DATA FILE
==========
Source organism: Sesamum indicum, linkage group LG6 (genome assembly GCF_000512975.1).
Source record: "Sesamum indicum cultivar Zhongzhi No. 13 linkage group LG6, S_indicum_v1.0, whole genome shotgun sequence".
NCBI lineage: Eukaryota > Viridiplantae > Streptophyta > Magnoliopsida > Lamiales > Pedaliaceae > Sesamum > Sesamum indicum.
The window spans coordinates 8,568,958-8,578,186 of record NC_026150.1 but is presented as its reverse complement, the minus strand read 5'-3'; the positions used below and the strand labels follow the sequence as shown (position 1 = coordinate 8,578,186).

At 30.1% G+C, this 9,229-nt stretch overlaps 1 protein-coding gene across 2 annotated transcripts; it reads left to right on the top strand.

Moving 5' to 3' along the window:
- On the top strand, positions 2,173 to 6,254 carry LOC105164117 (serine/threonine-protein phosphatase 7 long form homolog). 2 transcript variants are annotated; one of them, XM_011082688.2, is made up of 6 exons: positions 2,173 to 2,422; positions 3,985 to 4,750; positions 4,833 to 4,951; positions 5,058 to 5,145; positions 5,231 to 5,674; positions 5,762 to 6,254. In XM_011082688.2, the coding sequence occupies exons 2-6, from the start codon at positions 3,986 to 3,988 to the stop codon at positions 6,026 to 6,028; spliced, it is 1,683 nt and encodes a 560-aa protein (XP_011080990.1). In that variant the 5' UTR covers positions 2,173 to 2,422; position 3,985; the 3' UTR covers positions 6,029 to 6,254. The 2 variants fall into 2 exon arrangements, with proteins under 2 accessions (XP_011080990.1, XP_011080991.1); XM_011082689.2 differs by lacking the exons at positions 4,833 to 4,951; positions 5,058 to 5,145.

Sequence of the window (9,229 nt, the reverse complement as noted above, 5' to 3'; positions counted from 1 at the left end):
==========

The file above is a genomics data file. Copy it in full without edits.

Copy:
Source organism: Sesamum indicum, linkage group LG6 (genome assembly GCF_000512975.1).
Source record: "Sesamum indicum cultivar Zhongzhi No. 13 linkage group LG6, S_indicum_v1.0, whole genome shotgun sequence".
NCBI lineage: Eukaryota > Viridiplantae > Streptophyta > Magnoliopsida > Lamiales > Pedaliaceae > Sesamum > Sesamum indicum.
The window spans coordinates 8,568,958-8,578,186 of record NC_026150.1 but is presented as its reverse complement, the minus strand read 5'-3'; the positions used below and the strand labels follow the sequence as shown (position 1 = coordinate 8,578,186).

At 30.1% G+C, this 9,229-nt stretch overlaps 1 protein-coding gene across 2 annotated transcripts; it reads left to right on the top strand.

Moving 5' to 3' along the window:
- On the top strand, positions 2,173 to 6,254 carry LOC105164117 (serine/threonine-protein phosphatase 7 long form homolog). 2 transcript variants are annotated; one of them, XM_011082688.2, is made up of 6 exons: positions 2,173 to 2,422; positions 3,985 to 4,750; positions 4,833 to 4,951; positions 5,058 to 5,145; positions 5,231 to 5,674; positions 5,762 to 6,254. In XM_011082688.2, the coding sequence occupies exons 2-6, from the start codon at positions 3,986 to 3,988 to the stop codon at positions 6,026 to 6,028; spliced, it is 1,683 nt and encodes a 560-aa protein (XP_011080990.1). In that variant the 5' UTR covers positions 2,173 to 2,422; position 3,985; the 3' UTR covers positions 6,029 to 6,254. The 2 variants fall into 2 exon arrangements, with proteins under 2 accessions (XP_011080990.1, XP_011080991.1); XM_011082689.2 differs by lacking the exons at positions 4,833 to 4,951; positions 5,058 to 5,145.

Sequence of the window (9,229 nt, the reverse complement as noted above, 5' to 3'; positions counted from 1 at the left end):